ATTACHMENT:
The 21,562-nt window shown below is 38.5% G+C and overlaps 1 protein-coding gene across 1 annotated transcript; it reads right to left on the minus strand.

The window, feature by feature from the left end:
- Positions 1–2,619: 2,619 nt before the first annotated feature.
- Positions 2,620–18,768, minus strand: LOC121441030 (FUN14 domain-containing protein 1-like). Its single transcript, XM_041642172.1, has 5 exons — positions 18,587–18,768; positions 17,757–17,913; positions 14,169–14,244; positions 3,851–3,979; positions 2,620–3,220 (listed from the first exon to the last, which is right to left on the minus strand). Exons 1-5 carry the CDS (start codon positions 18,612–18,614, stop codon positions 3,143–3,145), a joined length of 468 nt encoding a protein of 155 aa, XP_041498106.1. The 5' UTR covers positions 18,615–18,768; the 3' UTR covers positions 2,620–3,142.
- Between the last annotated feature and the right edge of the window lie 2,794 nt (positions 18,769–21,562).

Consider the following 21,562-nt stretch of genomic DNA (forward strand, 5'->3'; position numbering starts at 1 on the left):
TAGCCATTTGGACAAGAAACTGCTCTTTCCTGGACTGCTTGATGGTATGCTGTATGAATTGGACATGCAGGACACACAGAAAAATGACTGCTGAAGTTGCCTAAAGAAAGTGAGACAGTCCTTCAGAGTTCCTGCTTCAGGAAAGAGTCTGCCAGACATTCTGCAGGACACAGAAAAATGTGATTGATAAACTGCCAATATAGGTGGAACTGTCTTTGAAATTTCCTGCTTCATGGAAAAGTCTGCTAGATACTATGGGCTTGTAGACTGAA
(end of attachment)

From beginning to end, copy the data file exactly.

The 21,562-nt window shown below is 38.5% G+C and overlaps 1 protein-coding gene across 1 annotated transcript; it reads right to left on the minus strand.

The window, feature by feature from the left end:
- Positions 1–2,619: 2,619 nt before the first annotated feature.
- Positions 2,620–18,768, minus strand: LOC121441030 (FUN14 domain-containing protein 1-like). Its single transcript, XM_041642172.1, has 5 exons — positions 18,587–18,768; positions 17,757–17,913; positions 14,169–14,244; positions 3,851–3,979; positions 2,620–3,220 (listed from the first exon to the last, which is right to left on the minus strand). Exons 1-5 carry the CDS (start codon positions 18,612–18,614, stop codon positions 3,143–3,145), a joined length of 468 nt encoding a protein of 155 aa, XP_041498106.1. The 5' UTR covers positions 18,615–18,768; the 3' UTR covers positions 2,620–3,142.
- Between the last annotated feature and the right edge of the window lie 2,794 nt (positions 18,769–21,562).

Consider the following 21,562-nt stretch of genomic DNA (forward strand, 5'->3'; position numbering starts at 1 on the left):
TAGCCATTTGGACAAGAAACTGCTCTTTCCTGGACTGCTTGATGGTATGCTGTATGAATTGGACATGCAGGACACACAGAAAAATGACTGCTGAAGTTGCCTAAAGAAAGTGAGACAGTCCTTCAGAGTTCCTGCTTCAGGAAAGAGTCTGCCAGACATTCTGCAGGACACAGAAAAATGTGATTGATAAACTGCCAATATAGGTGGAACTGTCTTTGAAATTTCCTGCTTCATGGAAAAGTCTGCTAGATACTATGGGCTTGTAGACTGAA